From more than 900 miles away, Kpetermeni Siakor helped get volunteers to the right neighborhoods in his native Liberia during the height of the Ebola epidemic.
He did it with Ushahidi, crowdsourcing software that was developed in Kenya in 2008, when the country experienced a wave of post-election violence. The word Ushahidi means testimony in Swahili.
"The government had shut down internet connections and radio stations, so Ushahidi was born out of the need to let people know what is happening," says Siakor, 26. He's a computer science student at Ashesi University College in Accra, Ghana, and receives financial support from the MasterCard Foundation Scholars Program.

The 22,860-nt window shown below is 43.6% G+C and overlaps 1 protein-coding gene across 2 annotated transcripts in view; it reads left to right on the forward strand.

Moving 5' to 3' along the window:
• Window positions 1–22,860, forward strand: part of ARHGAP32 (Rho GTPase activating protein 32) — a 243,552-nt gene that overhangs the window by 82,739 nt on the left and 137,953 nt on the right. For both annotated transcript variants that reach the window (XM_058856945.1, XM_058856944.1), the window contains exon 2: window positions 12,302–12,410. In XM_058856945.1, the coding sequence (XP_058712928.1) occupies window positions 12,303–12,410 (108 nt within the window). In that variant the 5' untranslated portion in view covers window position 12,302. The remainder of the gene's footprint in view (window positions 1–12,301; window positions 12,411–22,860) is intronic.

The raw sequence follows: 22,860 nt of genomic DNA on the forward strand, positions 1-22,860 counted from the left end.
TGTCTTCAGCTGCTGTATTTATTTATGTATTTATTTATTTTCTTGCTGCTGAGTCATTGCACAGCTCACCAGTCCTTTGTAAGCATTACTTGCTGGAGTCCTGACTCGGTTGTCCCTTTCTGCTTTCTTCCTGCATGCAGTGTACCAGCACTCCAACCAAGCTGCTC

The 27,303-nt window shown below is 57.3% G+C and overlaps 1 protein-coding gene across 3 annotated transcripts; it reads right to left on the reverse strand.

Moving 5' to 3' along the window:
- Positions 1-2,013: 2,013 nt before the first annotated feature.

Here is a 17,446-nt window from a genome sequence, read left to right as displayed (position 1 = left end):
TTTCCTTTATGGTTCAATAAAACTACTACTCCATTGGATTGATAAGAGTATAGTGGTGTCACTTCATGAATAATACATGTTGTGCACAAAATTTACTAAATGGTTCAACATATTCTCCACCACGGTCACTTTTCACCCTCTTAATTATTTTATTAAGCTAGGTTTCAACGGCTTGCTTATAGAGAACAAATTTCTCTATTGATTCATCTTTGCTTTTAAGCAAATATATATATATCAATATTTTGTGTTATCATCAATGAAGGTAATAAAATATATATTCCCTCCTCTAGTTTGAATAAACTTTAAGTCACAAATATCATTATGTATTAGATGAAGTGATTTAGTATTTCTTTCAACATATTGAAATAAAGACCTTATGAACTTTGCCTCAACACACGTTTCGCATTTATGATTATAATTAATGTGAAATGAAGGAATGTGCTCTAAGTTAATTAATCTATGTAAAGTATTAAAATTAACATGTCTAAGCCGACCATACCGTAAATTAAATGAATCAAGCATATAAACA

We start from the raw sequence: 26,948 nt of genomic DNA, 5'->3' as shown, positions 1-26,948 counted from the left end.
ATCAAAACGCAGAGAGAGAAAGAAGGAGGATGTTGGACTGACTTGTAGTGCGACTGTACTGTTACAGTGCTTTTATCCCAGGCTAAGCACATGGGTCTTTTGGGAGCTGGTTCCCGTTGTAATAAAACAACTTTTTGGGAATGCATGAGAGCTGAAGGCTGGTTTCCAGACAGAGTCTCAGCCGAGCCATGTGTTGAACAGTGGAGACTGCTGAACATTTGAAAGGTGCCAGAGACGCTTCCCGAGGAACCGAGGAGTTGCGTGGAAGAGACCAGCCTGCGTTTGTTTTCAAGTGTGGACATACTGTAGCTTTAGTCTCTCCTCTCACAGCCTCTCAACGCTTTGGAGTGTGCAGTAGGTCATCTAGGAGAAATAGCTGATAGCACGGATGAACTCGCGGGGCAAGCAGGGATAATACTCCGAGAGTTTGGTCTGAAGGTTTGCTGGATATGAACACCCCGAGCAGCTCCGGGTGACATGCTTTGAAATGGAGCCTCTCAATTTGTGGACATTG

In its infancy, citizen journalists would map violent incidents and peace efforts on Ushahidi. Siakor worked with a team that used the software following similarly contentious elections in Liberia in 2011. Afterward, his colleagues continued to run a technology hub in Monrovia called iLab Liberia to develop technology knowledge. When Ebola broke out, they already had a perfect tool to share data and aid emergency responders in real time.
Here's how it worked. Siakor and his team assigned volunteers to the emergency dispatch unit in Liberia, which would receive phone calls from the public reporting any possible Ebola cases. The volunteers would enter details into the Ushahidi system. So the Ministry of Health could see the documents in real-time, as volunteers updated the database. Before using Ushahidi, it took five days or more to get reports on the Ebola cases to the Ministry of Health.